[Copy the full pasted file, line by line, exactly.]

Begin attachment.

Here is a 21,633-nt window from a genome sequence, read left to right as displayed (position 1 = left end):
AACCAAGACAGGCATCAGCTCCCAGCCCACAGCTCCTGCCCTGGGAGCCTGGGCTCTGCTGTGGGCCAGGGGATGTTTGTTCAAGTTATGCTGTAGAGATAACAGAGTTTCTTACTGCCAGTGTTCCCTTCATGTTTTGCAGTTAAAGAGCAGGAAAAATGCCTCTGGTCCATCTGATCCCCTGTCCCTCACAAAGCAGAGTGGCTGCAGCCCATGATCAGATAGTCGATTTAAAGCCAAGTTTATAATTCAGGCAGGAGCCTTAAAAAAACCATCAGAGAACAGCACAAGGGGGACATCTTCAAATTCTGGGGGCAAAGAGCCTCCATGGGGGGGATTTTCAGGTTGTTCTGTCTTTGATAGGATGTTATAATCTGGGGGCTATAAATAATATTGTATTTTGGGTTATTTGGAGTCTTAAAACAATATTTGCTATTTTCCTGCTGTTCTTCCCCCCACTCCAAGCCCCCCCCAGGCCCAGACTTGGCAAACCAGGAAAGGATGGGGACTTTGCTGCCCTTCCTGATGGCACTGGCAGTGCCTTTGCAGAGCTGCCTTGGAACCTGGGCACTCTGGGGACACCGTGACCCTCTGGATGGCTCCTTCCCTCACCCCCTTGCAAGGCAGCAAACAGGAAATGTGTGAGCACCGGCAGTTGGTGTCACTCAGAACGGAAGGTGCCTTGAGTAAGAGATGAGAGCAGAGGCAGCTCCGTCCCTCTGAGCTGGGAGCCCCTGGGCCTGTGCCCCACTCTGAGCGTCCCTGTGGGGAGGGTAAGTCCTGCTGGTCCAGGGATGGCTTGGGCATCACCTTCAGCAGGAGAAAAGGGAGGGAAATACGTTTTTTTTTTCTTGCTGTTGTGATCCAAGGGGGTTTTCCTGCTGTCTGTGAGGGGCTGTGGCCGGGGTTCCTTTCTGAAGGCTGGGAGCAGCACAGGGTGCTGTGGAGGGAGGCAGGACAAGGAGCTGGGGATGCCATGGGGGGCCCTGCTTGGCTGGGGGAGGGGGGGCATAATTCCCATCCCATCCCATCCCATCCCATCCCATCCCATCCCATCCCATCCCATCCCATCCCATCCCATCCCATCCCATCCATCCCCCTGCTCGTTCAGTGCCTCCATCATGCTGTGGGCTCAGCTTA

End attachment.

Here is a 21,633-nt window from a genome sequence, read left to right as displayed (position 1 = left end):
AACCAAGACAGGCATCAGCTCCCAGCCCACAGCTCCTGCCCTGGGAGCCTGGGCTCTGCTGTGGGCCAGGGGATGTTTGTTCAAGTTATGCTGTAGAGATAACAGAGTTTCTTACTGCCAGTGTTCCCTTCATGTTTTGCAGTTAAAGAGCAGGAAAAATGCCTCTGGTCCATCTGATCCCCTGTCCCTCACAAAGCAGAGTGGCTGCAGCCCATGATCAGATAGTCGATTTAAAGCCAAGTTTATAATTCAGGCAGGAGCCTTAAAAAAACCATCAGAGAACAGCACAAGGGGGACATCTTCAAATTCTGGGGGCAAAGAGCCTCCATGGGGGGGATTTTCAGGTTGTTCTGTCTTTGATAGGATGTTATAATCTGGGGGCTATAAATAATATTGTATTTTGGGTTATTTGGAGTCTTAAAACAATATTTGCTATTTTCCTGCTGTTCTTCCCCCCACTCCAAGCCCCCCCCAGGCCCAGACTTGGCAAACCAGGAAAGGATGGGGACTTTGCTGCCCTTCCTGATGGCACTGGCAGTGCCTTTGCAGAGCTGCCTTGGAACCTGGGCACTCTGGGGACACCGTGACCCTCTGGATGGCTCCTTCCCTCACCCCCTTGCAAGGCAGCAAACAGGAAATGTGTGAGCACCGGCAGTTGGTGTCACTCAGAACGGAAGGTGCCTTGAGTAAGAGATGAGAGCAGAGGCAGCTCCGTCCCTCTGAGCTGGGAGCCCCTGGGCCTGTGCCCCACTCTGAGCGTCCCTGTGGGGAGGGTAAGTCCTGCTGGTCCAGGGATGGCTTGGGCATCACCTTCAGCAGGAGAAAAGGGAGGGAAATACGTTTTTTTTTTCTTGCTGTTGTGATCCAAGGGGGTTTTCCTGCTGTCTGTGAGGGGCTGTGGCCGGGGTTCCTTTCTGAAGGCTGGGAGCAGCACAGGGTGCTGTGGAGGGAGGCAGGACAAGGAGCTGGGGATGCCATGGGGGGCCCTGCTTGGCTGGGGGAGGGGGGGCATAATTCCCATCCCATCCCATCCCATCCCATCCCATCCCATCCCATCCCATCCCATCCCATCCCATCCCATCCCATCCCATCCATCCCCCTGCTCGTTCAGTGCCTCCATCATGCTGTGGGCTCAGCTTA